Welcome to The 12 Days of Thatz Not Okay, a special holiday edition of a regular column in which I school inquiring readers on what is and is not okay. Check back tomorrow for our next seasonal installment. As always, please send your questions (max: 200 words) to email@example.com with the subject "Thatz Not Okay."
In a needlessly long, drawn-out and eventually tack-spitting online discussion of this season's perpetual "Merry Christmas" vs. "Happy holidays" vs. "Joyous Hannuchristmakwanzticember," yours truly found herself dumstruck by one participant's announcement that s/he ASKS "Do you celebrate Christmas?" BEFORE offering any kind of well wishes, so as to be able to dispense a proper "Merry Christmas" to fellow Christians and a "Happy holidays" to everybody else.
Yours truly is of the opinion that a sincere wish for a happy and prosperous midwinter season is a marvelous thing, and generally is happy to accept such a wish delivered in any verbal configuration.
HOWEVER, in the bigger picture, does the act of dispensing such wishes entitle the wisher to pointedly ask the about-to-be-wished-upon what the wishee's religious practices are, as a precondition to dispensing said wish?
It has never occurred to me that what or how I choose to celebrate is the business of anybody who does not already know the answer. And while my initial reaction to this assertion of the right to interrogate somebody about their seasonal celebration habits was one of gobsmacked incredulity, perhaps I missed a memo, and sussing out somebody for their Christianity (or lack thereof) before offering good wishes is now a Thing. Is that OK?
Thatz not okay.
Wishing someone a Merry Christmas is the emptiest of empty gestures. When you say “Merry Christmas,” what you are really saying is “It's December.” Maybe you are saying "I think you are an asshole" (if you use it in a line like "MERRY CHRISTMAS, BUDDY" while peeling out of a 7-Eleven parking lot with your middle finger raised to the sky). "Merry Christmas" is like "Good morning" in the sense that you say it without particularly caring whether the person you are saying it to ends up having one. It's even less meaningful, in fact, because "Merry Christmas" doesn't have an accompanying hand motion, like a wave. It's all verbal.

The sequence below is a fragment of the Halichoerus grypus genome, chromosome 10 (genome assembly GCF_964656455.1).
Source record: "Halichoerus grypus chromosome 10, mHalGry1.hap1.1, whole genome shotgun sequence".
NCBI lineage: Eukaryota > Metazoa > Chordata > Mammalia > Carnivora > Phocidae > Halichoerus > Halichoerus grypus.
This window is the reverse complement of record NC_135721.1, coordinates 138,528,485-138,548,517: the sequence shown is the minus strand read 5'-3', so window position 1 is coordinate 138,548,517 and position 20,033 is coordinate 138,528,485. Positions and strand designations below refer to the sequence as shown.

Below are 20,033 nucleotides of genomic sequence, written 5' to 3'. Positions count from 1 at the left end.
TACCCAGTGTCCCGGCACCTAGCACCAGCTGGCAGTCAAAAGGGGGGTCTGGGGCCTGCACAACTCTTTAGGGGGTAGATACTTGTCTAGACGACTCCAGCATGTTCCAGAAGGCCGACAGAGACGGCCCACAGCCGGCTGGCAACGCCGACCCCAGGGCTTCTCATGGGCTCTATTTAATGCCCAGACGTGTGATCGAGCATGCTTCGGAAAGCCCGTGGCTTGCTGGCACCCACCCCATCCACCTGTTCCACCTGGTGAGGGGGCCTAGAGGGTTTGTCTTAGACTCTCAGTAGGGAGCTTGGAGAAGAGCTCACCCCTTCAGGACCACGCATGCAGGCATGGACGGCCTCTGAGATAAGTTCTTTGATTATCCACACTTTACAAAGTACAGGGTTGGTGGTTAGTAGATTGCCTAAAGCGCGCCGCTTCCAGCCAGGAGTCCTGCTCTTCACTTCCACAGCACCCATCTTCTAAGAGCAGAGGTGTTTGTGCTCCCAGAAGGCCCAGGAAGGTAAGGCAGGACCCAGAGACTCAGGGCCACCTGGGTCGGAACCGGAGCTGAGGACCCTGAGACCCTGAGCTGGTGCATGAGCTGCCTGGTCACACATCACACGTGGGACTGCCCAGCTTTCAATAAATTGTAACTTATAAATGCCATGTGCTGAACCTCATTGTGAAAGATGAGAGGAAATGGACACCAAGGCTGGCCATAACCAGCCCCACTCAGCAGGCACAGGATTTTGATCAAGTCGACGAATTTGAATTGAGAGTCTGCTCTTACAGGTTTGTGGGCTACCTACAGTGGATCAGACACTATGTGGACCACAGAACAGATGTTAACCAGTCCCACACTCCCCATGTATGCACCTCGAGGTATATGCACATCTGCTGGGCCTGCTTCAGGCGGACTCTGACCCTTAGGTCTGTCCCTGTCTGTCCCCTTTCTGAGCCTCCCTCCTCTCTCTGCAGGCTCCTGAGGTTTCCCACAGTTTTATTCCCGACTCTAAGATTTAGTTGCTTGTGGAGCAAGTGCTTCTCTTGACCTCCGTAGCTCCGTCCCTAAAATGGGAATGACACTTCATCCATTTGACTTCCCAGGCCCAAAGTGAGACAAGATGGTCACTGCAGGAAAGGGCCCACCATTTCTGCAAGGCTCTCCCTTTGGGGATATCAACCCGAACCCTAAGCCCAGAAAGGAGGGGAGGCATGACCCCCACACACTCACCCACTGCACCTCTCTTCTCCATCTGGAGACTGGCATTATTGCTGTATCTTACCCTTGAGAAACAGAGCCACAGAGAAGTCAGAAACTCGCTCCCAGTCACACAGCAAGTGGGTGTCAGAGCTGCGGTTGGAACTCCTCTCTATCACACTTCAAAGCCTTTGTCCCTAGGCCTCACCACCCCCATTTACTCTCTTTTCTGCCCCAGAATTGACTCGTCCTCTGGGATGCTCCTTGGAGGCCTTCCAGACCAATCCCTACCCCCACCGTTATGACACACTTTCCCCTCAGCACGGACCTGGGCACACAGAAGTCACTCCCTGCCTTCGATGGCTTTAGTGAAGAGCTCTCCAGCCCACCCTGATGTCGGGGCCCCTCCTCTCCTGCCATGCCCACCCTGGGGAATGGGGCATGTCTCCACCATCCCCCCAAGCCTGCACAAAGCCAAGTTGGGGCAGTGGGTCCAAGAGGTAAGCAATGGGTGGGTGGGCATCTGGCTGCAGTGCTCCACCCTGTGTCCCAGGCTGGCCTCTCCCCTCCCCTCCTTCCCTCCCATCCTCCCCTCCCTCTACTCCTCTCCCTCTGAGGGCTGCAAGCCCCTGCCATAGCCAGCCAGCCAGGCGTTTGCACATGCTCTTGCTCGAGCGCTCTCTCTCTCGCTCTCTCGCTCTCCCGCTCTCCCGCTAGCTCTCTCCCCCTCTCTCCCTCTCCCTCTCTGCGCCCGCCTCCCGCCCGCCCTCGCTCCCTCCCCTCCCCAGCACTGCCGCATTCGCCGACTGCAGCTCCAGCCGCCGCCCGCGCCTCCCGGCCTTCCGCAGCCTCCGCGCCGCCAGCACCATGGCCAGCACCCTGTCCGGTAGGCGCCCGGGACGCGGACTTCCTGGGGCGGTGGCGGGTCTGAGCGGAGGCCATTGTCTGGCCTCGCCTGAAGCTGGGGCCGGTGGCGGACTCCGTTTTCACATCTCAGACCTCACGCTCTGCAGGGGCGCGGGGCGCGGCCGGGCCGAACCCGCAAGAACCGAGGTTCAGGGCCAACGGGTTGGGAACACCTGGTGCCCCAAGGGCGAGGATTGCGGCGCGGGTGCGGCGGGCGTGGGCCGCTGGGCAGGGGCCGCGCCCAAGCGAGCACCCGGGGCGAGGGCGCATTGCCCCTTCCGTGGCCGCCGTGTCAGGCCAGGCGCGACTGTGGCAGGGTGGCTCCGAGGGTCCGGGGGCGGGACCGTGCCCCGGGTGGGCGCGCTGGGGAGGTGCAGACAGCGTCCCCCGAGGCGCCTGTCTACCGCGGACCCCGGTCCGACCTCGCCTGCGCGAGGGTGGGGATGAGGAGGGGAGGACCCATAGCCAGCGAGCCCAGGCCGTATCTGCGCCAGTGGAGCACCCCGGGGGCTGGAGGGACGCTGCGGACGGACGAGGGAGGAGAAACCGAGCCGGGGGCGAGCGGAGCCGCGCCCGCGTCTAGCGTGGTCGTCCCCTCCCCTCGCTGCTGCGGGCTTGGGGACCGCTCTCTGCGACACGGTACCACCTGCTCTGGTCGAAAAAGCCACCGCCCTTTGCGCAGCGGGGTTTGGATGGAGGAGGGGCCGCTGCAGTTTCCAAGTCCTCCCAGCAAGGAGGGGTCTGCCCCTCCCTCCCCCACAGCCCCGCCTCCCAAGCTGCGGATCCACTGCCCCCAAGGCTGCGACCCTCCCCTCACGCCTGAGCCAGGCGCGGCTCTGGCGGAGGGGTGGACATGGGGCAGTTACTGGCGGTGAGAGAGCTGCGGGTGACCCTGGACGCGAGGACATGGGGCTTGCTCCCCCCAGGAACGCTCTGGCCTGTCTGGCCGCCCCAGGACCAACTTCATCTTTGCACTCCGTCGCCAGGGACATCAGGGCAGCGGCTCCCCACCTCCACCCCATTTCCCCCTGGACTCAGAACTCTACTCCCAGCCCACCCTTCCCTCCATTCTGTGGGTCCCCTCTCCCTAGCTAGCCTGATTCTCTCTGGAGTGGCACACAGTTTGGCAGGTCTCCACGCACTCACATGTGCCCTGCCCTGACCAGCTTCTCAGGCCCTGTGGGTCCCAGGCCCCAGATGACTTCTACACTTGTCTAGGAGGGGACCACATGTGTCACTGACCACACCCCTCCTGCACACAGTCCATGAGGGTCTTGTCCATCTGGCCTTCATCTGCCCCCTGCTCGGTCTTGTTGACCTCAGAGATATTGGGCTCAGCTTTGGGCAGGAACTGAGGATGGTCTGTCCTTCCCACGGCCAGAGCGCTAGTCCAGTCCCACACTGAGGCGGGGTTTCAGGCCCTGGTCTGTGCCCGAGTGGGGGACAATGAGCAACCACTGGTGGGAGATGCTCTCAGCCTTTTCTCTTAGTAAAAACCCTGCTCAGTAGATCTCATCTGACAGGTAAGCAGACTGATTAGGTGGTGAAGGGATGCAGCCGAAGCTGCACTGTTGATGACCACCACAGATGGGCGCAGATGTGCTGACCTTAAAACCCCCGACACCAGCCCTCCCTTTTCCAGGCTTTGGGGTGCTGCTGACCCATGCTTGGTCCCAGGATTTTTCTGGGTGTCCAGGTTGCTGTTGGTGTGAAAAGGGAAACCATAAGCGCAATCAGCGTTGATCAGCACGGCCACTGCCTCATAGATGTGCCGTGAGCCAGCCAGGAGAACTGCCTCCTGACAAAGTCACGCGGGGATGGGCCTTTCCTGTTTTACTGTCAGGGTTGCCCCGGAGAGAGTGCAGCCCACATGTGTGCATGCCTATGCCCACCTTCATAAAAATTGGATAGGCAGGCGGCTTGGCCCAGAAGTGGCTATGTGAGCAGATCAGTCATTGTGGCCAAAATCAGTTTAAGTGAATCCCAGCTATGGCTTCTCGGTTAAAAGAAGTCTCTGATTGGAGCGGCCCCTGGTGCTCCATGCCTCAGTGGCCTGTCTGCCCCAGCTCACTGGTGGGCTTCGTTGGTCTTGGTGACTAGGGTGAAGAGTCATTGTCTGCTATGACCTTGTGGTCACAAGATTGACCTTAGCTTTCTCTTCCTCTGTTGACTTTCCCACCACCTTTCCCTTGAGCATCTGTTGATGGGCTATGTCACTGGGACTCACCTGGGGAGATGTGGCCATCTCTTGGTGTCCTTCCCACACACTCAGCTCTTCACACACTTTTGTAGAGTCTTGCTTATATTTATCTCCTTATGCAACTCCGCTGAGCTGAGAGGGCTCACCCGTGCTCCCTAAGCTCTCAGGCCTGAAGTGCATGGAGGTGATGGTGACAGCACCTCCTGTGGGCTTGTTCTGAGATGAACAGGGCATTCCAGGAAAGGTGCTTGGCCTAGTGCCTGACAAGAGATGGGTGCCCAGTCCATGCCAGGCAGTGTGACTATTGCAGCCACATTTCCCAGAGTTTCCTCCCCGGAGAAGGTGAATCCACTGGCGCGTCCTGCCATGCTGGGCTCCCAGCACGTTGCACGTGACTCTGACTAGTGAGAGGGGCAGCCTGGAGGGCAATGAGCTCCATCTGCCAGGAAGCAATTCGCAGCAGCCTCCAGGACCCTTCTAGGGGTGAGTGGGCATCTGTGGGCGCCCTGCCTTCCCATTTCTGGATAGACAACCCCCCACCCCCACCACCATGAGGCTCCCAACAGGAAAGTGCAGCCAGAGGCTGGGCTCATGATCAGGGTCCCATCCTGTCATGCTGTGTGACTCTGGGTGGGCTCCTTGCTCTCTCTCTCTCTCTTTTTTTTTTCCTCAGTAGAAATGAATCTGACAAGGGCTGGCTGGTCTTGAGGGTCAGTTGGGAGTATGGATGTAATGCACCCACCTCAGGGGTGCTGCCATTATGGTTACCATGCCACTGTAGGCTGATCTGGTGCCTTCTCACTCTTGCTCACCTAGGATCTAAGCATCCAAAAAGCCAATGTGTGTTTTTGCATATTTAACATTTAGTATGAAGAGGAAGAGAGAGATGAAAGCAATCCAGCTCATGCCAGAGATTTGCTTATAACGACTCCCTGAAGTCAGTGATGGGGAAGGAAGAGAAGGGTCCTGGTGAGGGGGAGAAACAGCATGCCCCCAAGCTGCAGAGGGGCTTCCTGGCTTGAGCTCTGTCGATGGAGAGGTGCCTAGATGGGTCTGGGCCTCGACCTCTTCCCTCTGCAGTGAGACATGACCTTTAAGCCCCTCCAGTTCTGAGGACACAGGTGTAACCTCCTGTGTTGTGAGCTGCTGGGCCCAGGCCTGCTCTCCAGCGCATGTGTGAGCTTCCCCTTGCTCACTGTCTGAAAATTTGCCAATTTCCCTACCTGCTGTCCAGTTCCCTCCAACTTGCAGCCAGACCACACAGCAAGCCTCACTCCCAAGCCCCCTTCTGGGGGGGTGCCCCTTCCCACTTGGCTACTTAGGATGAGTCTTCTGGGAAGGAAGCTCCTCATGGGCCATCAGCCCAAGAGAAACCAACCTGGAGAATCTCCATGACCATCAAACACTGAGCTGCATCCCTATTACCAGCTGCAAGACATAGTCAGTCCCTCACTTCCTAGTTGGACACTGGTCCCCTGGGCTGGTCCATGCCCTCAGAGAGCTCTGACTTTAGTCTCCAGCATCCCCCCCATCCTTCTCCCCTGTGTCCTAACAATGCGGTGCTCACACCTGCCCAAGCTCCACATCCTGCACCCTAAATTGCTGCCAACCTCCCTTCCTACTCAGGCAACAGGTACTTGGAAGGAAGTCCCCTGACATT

All of this is to say: If you are thinking at all about how and when to say Merry Christmas, you are over-thinking it.
The reason people offer a blanket “Happy holidays!” instead of restricting their wishes to Christmas, Hanukkah, or #ThrowbackThursday is to avoid making someone feel like an awkward outsider if he or she doesn't observe those days. All the politeness points you acquire by saying “Happy holidays” are rendered null and void (cash value: $0.00) if you preface your well-wishes with a religious interrogation. The whole idea of "Happy holidays" is that you don't need to know what holidays someone celebrates in order to use it. An even safer bet would be just to sing the theme from Happy Days (since some people don't observe any holidays at all), but this is too time-consuming to gain widespread support.
As with all greetings, the important factor here is intent. If a person makes you feel bad for wishing them a Merry Christmas, that’s on them. (And you've WASTED a "Merry Christmas" because they don't deserve one!) Unless you work in a rectory, synagogue, or Kingdom Hall, most of the people you will encounter in your everyday life probably accept Christmas as a pretty secular event at this point. Just as you are unlikely to offend someone by wishing them a Happy St. Patrick’s Day ("No green beer for me, I'm Protestant!"), people probably won't take offense if you smile at them and produce a short, kind sentence. "Merry Christmas" isn't a spell that magically turns devout Muslims into Christians. It's a seasonal cultural greeting.
If you are the sort of person who is perturbed by the idea of accidentally wishing the wrong kind of nice time upon a stranger, it’s no skin off your nose to just say “Happy holidays!” or even “Have a real chill day.” But take comfort in the fact that it is virtually impossible to make an error when expressing your desire that someone have a pleasant day. (By the same token, if someone wishes you, say, a happy Hanukkah, you don't need to tell them "I'm not Jewish!" You just need to say "Thanks! You too.")
Don’t turn Christmas into a fun-sized Inquisition. Save that for Ash Wednesday, when it's a lot easier to do on sight.
And don't have long Internet fights about the proper way to express good tidings unless it's in the comments of this post.